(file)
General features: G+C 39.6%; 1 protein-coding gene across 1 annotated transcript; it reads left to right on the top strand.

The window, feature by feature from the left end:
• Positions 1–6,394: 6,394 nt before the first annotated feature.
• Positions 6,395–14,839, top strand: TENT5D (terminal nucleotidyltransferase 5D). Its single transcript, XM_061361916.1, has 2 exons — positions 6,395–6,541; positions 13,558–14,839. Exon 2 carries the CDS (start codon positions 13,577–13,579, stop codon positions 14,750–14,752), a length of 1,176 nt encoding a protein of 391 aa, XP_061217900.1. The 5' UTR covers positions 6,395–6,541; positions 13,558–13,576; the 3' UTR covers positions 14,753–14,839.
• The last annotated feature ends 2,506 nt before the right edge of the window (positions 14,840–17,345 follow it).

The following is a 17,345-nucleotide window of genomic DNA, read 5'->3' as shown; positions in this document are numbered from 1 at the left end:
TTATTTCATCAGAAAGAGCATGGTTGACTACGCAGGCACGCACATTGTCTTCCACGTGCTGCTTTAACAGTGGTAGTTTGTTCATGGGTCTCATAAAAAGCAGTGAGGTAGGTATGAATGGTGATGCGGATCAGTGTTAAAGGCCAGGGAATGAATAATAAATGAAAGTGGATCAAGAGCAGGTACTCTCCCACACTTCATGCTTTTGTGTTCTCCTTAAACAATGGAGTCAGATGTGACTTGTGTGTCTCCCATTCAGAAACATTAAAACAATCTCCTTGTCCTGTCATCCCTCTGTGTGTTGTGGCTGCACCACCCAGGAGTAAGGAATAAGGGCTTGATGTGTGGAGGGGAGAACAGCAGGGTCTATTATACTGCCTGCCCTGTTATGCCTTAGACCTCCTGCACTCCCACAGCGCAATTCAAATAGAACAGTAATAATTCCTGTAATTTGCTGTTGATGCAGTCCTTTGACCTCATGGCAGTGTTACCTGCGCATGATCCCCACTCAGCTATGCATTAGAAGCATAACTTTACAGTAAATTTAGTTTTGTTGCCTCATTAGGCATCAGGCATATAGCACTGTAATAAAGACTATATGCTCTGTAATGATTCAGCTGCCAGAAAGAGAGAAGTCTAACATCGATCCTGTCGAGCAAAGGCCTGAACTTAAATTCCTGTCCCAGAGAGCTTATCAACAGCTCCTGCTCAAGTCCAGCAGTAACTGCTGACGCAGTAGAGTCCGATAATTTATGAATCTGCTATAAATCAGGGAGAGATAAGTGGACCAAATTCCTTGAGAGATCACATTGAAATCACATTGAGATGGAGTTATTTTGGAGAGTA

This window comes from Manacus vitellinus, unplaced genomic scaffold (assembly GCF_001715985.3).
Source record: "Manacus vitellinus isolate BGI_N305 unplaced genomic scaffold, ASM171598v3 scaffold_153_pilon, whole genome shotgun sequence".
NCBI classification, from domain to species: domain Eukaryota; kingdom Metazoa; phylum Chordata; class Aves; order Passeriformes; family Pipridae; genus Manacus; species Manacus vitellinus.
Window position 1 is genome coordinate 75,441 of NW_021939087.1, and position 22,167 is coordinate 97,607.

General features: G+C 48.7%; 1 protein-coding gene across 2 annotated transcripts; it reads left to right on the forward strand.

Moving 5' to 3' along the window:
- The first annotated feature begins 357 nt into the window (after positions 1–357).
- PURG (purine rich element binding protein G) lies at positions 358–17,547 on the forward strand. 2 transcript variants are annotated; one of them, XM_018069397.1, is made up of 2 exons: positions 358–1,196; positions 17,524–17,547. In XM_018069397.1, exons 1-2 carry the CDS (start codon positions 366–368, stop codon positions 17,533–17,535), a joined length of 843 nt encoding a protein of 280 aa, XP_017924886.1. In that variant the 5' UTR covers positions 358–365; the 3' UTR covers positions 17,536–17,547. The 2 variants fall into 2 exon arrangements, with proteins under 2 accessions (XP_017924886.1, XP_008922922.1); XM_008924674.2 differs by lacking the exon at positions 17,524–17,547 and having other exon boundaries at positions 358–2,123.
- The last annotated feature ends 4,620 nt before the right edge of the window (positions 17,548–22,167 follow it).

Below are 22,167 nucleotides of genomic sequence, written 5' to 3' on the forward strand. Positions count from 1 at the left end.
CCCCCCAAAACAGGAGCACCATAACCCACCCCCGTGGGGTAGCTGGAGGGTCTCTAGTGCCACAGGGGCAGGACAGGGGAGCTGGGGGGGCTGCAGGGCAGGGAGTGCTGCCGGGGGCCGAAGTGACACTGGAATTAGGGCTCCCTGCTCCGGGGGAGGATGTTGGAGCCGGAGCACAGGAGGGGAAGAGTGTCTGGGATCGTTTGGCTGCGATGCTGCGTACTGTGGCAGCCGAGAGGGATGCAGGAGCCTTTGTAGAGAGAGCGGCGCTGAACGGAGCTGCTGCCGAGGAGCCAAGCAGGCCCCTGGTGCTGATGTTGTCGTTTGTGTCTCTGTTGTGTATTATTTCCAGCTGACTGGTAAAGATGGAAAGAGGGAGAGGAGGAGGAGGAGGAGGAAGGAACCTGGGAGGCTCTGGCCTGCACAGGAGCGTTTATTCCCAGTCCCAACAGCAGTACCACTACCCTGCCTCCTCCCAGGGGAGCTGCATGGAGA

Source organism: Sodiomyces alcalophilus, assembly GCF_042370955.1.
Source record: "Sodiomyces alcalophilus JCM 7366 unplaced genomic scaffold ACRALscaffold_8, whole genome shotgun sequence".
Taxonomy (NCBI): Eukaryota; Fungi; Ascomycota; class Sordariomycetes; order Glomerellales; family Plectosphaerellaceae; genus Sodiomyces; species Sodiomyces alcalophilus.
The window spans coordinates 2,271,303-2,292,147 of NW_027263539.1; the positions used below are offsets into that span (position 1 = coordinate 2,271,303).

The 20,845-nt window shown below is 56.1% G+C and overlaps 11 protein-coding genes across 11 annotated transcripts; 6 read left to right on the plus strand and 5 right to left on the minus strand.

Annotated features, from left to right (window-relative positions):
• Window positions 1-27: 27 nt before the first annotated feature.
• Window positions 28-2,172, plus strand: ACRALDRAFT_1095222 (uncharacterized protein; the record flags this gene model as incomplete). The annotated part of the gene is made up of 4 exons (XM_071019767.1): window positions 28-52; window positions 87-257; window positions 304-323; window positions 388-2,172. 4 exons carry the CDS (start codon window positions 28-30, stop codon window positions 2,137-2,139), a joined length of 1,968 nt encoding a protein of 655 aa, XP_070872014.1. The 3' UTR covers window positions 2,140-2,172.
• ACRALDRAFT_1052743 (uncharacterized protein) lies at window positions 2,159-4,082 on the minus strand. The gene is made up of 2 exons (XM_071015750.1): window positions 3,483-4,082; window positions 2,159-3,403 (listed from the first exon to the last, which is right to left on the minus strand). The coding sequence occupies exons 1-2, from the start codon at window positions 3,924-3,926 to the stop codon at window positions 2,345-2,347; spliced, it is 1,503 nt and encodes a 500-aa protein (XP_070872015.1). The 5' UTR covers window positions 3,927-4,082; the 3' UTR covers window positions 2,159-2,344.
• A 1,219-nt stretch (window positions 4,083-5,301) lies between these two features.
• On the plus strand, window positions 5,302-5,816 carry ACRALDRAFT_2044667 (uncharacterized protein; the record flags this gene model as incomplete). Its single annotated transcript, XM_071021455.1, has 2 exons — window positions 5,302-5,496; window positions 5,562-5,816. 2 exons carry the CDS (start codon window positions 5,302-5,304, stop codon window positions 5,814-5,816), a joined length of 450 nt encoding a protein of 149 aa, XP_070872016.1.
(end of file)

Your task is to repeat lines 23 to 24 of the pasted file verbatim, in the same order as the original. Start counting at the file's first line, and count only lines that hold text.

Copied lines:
The 20,845-nt window shown below is 56.1% G+C and overlaps 11 protein-coding genes across 11 annotated transcripts; 6 read left to right on the plus strand and 5 right to left on the minus strand.

Annotated features, from left to right (window-relative positions):